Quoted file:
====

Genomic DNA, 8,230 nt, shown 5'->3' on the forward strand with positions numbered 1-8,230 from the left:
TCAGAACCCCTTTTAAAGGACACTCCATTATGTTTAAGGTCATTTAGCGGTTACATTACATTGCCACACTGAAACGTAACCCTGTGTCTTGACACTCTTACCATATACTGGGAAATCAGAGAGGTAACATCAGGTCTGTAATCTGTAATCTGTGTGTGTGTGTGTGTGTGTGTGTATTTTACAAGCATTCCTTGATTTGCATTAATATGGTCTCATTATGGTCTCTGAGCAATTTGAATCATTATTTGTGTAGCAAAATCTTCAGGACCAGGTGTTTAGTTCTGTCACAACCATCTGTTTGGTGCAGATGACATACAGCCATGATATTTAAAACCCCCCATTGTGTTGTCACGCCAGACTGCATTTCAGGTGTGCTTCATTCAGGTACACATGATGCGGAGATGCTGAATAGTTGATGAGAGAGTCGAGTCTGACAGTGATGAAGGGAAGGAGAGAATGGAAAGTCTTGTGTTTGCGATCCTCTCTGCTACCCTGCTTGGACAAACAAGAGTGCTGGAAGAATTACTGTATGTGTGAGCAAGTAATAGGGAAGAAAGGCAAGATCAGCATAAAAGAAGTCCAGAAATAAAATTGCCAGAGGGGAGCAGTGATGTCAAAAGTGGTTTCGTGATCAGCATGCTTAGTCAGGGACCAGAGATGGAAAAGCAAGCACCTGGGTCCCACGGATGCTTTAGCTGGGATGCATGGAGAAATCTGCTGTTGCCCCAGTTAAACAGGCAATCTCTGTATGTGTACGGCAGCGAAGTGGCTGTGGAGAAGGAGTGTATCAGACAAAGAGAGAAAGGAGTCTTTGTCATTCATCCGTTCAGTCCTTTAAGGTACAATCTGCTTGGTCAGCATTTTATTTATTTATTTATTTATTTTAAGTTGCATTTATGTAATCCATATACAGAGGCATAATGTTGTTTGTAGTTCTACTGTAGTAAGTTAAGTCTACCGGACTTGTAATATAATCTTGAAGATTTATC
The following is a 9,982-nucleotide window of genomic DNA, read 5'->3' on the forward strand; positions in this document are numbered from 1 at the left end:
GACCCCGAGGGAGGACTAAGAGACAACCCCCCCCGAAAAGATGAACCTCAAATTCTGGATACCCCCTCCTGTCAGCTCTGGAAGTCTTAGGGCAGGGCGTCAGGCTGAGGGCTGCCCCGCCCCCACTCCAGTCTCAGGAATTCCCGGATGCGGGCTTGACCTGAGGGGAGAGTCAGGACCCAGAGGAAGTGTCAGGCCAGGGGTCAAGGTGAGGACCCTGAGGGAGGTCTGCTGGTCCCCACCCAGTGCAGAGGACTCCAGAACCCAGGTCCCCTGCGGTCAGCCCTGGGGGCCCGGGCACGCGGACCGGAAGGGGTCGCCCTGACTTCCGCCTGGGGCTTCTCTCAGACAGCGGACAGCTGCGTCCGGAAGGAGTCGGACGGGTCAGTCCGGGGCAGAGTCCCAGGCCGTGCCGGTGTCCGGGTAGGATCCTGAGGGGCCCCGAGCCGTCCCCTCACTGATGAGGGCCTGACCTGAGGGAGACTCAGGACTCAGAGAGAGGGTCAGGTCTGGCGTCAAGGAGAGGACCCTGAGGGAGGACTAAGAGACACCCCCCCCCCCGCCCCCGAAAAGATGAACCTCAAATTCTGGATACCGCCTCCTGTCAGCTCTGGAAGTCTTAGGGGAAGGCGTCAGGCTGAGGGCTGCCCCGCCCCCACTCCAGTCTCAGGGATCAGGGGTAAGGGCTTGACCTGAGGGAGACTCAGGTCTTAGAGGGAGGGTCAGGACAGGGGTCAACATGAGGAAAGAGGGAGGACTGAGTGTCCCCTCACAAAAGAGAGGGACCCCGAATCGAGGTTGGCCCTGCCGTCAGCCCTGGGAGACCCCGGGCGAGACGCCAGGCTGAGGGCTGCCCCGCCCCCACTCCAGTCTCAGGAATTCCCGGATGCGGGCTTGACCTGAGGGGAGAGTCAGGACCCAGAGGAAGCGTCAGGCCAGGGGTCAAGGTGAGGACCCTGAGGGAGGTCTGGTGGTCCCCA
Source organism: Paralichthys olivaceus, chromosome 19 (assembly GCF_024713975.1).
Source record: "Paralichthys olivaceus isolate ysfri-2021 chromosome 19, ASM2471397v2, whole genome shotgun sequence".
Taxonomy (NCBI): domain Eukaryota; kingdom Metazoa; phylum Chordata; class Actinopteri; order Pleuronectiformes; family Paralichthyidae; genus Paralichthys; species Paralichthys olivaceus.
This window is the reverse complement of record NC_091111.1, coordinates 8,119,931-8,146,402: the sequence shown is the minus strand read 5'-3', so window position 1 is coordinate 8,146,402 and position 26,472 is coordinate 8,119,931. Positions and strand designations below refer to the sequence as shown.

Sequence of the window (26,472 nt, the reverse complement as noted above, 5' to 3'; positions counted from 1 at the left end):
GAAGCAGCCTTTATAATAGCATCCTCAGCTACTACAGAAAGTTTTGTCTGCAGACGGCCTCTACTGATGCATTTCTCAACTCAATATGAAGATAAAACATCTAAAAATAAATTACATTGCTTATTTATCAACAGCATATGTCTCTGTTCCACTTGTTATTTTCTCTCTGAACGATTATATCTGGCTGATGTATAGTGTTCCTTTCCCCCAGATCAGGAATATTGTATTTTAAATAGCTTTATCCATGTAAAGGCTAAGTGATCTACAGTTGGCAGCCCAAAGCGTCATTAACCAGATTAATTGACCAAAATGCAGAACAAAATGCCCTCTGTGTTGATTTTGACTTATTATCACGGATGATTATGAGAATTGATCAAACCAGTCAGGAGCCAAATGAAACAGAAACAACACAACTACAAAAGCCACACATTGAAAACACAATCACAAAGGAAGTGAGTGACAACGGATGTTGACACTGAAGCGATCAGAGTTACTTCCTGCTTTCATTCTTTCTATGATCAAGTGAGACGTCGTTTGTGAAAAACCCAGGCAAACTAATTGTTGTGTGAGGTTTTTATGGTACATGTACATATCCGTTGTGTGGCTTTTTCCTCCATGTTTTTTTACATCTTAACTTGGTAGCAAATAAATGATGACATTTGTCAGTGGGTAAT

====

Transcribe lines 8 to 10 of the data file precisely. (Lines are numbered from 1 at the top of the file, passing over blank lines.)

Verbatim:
This window is the reverse complement of record NC_091111.1, coordinates 8,119,931-8,146,402: the sequence shown is the minus strand read 5'-3', so window position 1 is coordinate 8,146,402 and position 26,472 is coordinate 8,119,931. Positions and strand designations below refer to the sequence as shown.

Sequence of the window (26,472 nt, the reverse complement as noted above, 5' to 3'; positions counted from 1 at the left end):
GAAGCAGCCTTTATAATAGCATCCTCAGCTACTACAGAAAGTTTTGTCTGCAGACGGCCTCTACTGATGCATTTCTCAACTCAATATGAAGATAAAACATCTAAAAATAAATTACATTGCTTATTTATCAACAGCATATGTCTCTGTTCCACTTGTTATTTTCTCTCTGAACGATTATATCTGGCTGATGTATAGTGTTCCTTTCCCCCAGATCAGGAATATTGTATTTTAAATAGCTTTATCCATGTAAAGGCTAAGTGATCTACAGTTGGCAGCCCAAAGCGTCATTAACCAGATTAATTGACCAAAATGCAGAACAAAATGCCCTCTGTGTTGATTTTGACTTATTATCACGGATGATTATGAGAATTGATCAAACCAGTCAGGAGCCAAATGAAACAGAAACAACACAACTACAAAAGCCACACATTGAAAACACAATCACAAAGGAAGTGAGTGACAACGGATGTTGACACTGAAGCGATCAGAGTTACTTCCTGCTTTCATTCTTTCTATGATCAAGTGAGACGTCGTTTGTGAAAAACCCAGGCAAACTAATTGTTGTGTGAGGTTTTTATGGTACATGTACATATCCGTTGTGTGGCTTTTTCCTCCATGTTTTTTTACATCTTAACTTGGTAGCAAATAAATGATGACATTTGTCAGTGGGTAAT